Peace is all we need

Jane Frances Mufua
Posted October 1, 2018 from Cameroon

I have been wondering to myself if it is still necessary to write an article as part of the Campaign to Commemorate the World Day of Peace that was Celebrated on the 21st of September 2018 in Cameroon and across the world. Due to the exigences of work, I was unable to reflect better and contribute to the celebrations of this day in my own little way. However, I have this very strong conviction that it is still absolutely necessary to continue with the peace campaign even after the 21st of September. Its relevance for me is supported by the fact that many young people in my community have been radicalized as a result of the sociopolitical conflict in the restive northwest and southwest regions of Cameroon. Several people have been displaced both internally and externally with killings looting, and destruction of property increasing at an alarming rate.

Despite all that has been said and done as a means of resolving the anglophone crisis, things are not getting better because today and tomorrow for example, (30th of September and 1st of October 2018), there is an order by the Governor of my region restricting movements from one sub division to another. Public gatherings and assembly of more than 4 persons have been prohibited. No off licenses, snack bars, and night clubs shall operate. Furthermore, the movement of vehicles and motor bikes have also been prohibited.  The reason advance is to ensure that peace reigns. In this press release, there are a few exceptions on who should move for example administrative authorities, ambulances and other persons in possession of special authorization.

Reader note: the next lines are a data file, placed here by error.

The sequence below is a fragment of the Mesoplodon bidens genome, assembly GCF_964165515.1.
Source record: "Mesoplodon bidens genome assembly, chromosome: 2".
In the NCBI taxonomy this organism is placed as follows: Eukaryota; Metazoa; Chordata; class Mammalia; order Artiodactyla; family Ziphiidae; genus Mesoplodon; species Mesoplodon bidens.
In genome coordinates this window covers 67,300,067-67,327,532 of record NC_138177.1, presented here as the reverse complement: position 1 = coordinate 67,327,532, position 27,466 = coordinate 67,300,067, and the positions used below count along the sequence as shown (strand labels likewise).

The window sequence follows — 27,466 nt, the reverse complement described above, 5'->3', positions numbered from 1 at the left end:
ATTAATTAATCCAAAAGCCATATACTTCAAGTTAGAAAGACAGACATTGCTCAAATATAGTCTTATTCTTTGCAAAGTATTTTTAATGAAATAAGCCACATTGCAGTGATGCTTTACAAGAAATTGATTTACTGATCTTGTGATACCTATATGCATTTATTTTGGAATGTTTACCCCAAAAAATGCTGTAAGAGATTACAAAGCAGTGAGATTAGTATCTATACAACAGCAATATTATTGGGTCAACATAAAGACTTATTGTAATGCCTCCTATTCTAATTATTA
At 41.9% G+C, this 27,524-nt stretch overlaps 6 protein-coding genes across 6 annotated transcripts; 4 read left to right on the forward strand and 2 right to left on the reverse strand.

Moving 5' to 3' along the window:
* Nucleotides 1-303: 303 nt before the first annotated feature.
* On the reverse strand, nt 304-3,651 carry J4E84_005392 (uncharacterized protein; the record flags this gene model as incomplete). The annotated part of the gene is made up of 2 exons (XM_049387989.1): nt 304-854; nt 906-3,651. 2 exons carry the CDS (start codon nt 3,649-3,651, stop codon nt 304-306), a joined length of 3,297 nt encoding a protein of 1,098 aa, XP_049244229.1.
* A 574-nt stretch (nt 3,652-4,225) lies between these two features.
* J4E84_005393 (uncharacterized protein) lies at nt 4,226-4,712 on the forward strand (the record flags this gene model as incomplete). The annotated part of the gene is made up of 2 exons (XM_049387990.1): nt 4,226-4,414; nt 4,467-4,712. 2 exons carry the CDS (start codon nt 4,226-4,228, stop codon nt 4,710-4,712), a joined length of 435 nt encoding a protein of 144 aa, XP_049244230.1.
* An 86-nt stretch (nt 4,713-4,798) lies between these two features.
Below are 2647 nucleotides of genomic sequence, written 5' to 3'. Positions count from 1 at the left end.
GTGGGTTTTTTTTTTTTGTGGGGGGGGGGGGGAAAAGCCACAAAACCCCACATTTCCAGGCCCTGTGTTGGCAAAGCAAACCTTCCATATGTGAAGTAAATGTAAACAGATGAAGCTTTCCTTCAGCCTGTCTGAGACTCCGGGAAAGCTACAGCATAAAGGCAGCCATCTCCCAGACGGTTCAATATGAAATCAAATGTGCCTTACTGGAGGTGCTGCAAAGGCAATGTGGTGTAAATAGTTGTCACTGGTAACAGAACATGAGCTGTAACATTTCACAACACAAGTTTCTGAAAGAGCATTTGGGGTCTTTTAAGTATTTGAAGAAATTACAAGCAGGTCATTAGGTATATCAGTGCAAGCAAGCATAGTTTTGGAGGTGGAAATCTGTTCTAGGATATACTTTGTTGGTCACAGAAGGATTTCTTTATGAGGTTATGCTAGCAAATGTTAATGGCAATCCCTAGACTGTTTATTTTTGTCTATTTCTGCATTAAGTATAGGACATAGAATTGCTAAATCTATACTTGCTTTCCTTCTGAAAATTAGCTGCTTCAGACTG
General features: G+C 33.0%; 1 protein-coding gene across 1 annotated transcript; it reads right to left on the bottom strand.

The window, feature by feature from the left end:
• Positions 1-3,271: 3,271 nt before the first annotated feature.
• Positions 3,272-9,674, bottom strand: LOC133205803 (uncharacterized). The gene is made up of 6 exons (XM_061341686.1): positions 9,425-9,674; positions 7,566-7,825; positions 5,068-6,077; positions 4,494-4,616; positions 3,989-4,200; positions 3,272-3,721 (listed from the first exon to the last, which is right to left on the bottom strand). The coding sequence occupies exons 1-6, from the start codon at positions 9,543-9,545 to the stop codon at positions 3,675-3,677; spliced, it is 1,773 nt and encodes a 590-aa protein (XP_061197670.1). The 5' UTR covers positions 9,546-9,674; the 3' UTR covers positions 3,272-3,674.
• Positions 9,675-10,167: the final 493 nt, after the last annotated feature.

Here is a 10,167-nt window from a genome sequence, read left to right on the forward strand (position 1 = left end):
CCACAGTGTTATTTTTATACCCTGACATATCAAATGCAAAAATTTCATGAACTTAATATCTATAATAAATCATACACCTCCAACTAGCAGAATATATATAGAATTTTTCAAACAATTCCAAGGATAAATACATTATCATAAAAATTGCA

Cameroon is a state of law and the freedom of movement is guaranteed in its Constitution and in other international Conventions that it has signed and ratified. What ever reasons may be advanced for the restriction of movement, my worry has been the consequences of this restriction on the population, especially on the venerable- the poor, pregnant women, children sick people amongst others. The state may take the responsibility to restrict movement for the benefit of the people but how it is done remains important. A plan on how to manage emergencies in the case of a curfew has to be well elaborated and communicated so as to help those in need. Despite the importance of an emergency plan  in such situations, we have none.

My governor’s press release was signed on the 28th of September to take effect from the 30th of September. Personally, I was out of the region and only arrived late on friday the 29th of September to get wind of the restriction of movement. Thus, I had only a few hours to ensure that I get some basic needs and  food stock at home to stop my family from staving. Fortunately, I had ready cash to shop. Now what of those who did not get this news on time to prepare. What of those who were out of town and could only return on sunday. What about those who have appointments at the hospital or those who are sick and would need emergency medical attention. Worst of all what about my sisters who will get into labour and would not know how to get themselves to the hospital because the hospital is far away, and there is no vehicle or motor bike to facilitate transportation. The list may go on and on.